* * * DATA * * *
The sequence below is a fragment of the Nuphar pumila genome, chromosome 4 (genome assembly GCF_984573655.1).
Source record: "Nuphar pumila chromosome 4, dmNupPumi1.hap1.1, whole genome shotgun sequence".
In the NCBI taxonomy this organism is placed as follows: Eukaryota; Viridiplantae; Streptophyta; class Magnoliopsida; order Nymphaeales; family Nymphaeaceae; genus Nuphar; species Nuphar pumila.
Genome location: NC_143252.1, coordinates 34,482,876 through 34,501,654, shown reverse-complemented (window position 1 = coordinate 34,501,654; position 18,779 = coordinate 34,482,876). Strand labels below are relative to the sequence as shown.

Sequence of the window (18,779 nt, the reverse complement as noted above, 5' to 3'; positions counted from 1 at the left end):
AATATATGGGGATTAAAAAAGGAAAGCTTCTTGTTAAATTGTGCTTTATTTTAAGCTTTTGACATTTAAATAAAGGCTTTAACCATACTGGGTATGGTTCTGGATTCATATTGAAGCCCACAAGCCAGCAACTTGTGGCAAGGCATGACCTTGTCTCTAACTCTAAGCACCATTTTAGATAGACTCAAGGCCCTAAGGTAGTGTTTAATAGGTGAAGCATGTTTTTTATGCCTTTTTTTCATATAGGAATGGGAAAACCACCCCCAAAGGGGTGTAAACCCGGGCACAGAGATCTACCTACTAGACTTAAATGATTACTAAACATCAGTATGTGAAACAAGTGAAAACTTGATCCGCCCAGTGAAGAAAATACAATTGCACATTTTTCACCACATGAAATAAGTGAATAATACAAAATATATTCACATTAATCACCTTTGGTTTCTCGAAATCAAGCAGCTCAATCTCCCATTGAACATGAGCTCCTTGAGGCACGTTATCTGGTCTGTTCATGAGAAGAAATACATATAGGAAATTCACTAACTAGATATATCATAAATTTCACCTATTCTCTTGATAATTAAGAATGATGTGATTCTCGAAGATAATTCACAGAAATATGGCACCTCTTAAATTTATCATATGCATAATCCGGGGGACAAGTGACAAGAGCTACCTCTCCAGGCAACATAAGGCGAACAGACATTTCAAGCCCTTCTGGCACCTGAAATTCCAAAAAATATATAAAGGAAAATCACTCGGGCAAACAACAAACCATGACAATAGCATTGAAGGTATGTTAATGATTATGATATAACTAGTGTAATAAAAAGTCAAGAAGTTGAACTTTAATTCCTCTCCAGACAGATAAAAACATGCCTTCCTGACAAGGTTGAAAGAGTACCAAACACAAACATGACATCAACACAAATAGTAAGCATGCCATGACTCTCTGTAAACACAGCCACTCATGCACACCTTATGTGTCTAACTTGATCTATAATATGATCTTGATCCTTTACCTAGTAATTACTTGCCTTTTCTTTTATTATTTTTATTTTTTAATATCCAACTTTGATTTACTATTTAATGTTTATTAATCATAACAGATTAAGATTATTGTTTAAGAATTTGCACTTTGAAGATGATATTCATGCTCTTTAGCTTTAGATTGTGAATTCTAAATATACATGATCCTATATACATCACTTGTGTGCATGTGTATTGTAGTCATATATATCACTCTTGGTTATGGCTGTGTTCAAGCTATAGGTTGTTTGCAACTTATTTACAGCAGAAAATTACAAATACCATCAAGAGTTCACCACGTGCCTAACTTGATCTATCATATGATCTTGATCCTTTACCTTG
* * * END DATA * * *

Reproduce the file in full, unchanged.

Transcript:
The sequence below is a fragment of the Nuphar pumila genome, chromosome 4 (genome assembly GCF_984573655.1).
Source record: "Nuphar pumila chromosome 4, dmNupPumi1.hap1.1, whole genome shotgun sequence".
In the NCBI taxonomy this organism is placed as follows: Eukaryota; Viridiplantae; Streptophyta; class Magnoliopsida; order Nymphaeales; family Nymphaeaceae; genus Nuphar; species Nuphar pumila.
Genome location: NC_143252.1, coordinates 34,482,876 through 34,501,654, shown reverse-complemented (window position 1 = coordinate 34,501,654; position 18,779 = coordinate 34,482,876). Strand labels below are relative to the sequence as shown.

Sequence of the window (18,779 nt, the reverse complement as noted above, 5' to 3'; positions counted from 1 at the left end):
AATATATGGGGATTAAAAAAGGAAAGCTTCTTGTTAAATTGTGCTTTATTTTAAGCTTTTGACATTTAAATAAAGGCTTTAACCATACTGGGTATGGTTCTGGATTCATATTGAAGCCCACAAGCCAGCAACTTGTGGCAAGGCATGACCTTGTCTCTAACTCTAAGCACCATTTTAGATAGACTCAAGGCCCTAAGGTAGTGTTTAATAGGTGAAGCATGTTTTTTATGCCTTTTTTTCATATAGGAATGGGAAAACCACCCCCAAAGGGGTGTAAACCCGGGCACAGAGATCTACCTACTAGACTTAAATGATTACTAAACATCAGTATGTGAAACAAGTGAAAACTTGATCCGCCCAGTGAAGAAAATACAATTGCACATTTTTCACCACATGAAATAAGTGAATAATACAAAATATATTCACATTAATCACCTTTGGTTTCTCGAAATCAAGCAGCTCAATCTCCCATTGAACATGAGCTCCTTGAGGCACGTTATCTGGTCTGTTCATGAGAAGAAATACATATAGGAAATTCACTAACTAGATATATCATAAATTTCACCTATTCTCTTGATAATTAAGAATGATGTGATTCTCGAAGATAATTCACAGAAATATGGCACCTCTTAAATTTATCATATGCATAATCCGGGGGACAAGTGACAAGAGCTACCTCTCCAGGCAACATAAGGCGAACAGACATTTCAAGCCCTTCTGGCACCTGAAATTCCAAAAAATATATAAAGGAAAATCACTCGGGCAAACAACAAACCATGACAATAGCATTGAAGGTATGTTAATGATTATGATATAACTAGTGTAATAAAAAGTCAAGAAGTTGAACTTTAATTCCTCTCCAGACAGATAAAAACATGCCTTCCTGACAAGGTTGAAAGAGTACCAAACACAAACATGACATCAACACAAATAGTAAGCATGCCATGACTCTCTGTAAACACAGCCACTCATGCACACCTTATGTGTCTAACTTGATCTATAATATGATCTTGATCCTTTACCTAGTAATTACTTGCCTTTTCTTTTATTATTTTTATTTTTTAATATCCAACTTTGATTTACTATTTAATGTTTATTAATCATAACAGATTAAGATTATTGTTTAAGAATTTGCACTTTGAAGATGATATTCATGCTCTTTAGCTTTAGATTGTGAATTCTAAATATACATGATCCTATATACATCACTTGTGTGCATGTGTATTGTAGTCATATATATCACTCTTGGTTATGGCTGTGTTCAAGCTATAGGTTGTTTGCAACTTATTTACAGCAGAAAATTACAAATACCATCAAGAGTTCACCACGTGCCTAACTTGATCTATCATATGATCTTGATCCTTTACCTTG